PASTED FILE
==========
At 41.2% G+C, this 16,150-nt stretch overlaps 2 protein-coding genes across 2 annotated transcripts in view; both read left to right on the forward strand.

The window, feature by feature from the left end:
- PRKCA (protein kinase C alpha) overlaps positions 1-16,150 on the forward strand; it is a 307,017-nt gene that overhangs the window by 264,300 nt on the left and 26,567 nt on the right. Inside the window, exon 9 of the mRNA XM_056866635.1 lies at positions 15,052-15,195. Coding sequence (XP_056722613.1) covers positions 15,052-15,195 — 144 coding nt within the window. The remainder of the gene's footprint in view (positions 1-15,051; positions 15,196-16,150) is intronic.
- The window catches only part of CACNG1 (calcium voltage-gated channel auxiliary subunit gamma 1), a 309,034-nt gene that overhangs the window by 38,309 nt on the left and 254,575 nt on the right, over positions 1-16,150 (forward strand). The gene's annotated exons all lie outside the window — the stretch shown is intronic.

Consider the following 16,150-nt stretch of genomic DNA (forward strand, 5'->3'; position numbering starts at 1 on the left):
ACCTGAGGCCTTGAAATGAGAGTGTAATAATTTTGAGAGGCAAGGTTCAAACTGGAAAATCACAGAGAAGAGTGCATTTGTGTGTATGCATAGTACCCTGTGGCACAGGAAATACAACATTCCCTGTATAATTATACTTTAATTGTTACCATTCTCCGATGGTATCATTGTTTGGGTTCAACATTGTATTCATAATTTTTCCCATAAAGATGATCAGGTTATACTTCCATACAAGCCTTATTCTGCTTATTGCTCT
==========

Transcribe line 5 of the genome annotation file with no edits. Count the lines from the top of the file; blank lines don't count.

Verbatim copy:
Consider the following 16,150-nt stretch of genomic DNA (forward strand, 5'->3'; position numbering starts at 1 on the left):